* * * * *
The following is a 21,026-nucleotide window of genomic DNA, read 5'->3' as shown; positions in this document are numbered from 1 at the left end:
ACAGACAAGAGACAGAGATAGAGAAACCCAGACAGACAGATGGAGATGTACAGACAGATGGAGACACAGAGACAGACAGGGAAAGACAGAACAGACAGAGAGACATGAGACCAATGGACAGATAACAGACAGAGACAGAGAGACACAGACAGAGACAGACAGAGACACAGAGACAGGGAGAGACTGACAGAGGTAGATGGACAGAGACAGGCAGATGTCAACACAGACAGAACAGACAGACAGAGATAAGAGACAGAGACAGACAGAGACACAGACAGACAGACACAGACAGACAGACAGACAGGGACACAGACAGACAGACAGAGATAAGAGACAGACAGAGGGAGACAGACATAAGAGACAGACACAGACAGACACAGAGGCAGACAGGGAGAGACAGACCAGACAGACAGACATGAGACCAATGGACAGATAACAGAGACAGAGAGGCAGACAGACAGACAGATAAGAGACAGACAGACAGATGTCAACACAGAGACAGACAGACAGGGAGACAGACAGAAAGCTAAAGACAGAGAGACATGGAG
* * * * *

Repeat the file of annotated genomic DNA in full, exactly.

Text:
The following is a 21,026-nucleotide window of genomic DNA, read 5'->3' as shown; positions in this document are numbered from 1 at the left end:
ACAGACAAGAGACAGAGATAGAGAAACCCAGACAGACAGATGGAGATGTACAGACAGATGGAGACACAGAGACAGACAGGGAAAGACAGAACAGACAGAGAGACATGAGACCAATGGACAGATAACAGACAGAGACAGAGAGACACAGACAGAGACAGACAGAGACACAGAGACAGGGAGAGACTGACAGAGGTAGATGGACAGAGACAGGCAGATGTCAACACAGACAGAACAGACAGACAGAGATAAGAGACAGAGACAGACAGAGACACAGACAGACAGACACAGACAGACAGACAGACAGGGACACAGACAGACAGACAGAGATAAGAGACAGACAGAGGGAGACAGACATAAGAGACAGACACAGACAGACACAGAGGCAGACAGGGAGAGACAGACCAGACAGACAGACATGAGACCAATGGACAGATAACAGAGACAGAGAGGCAGACAGACAGACAGATAAGAGACAGACAGACAGATGTCAACACAGAGACAGACAGACAGGGAGACAGACAGAAAGCTAAAGACAGAGAGACATGGAG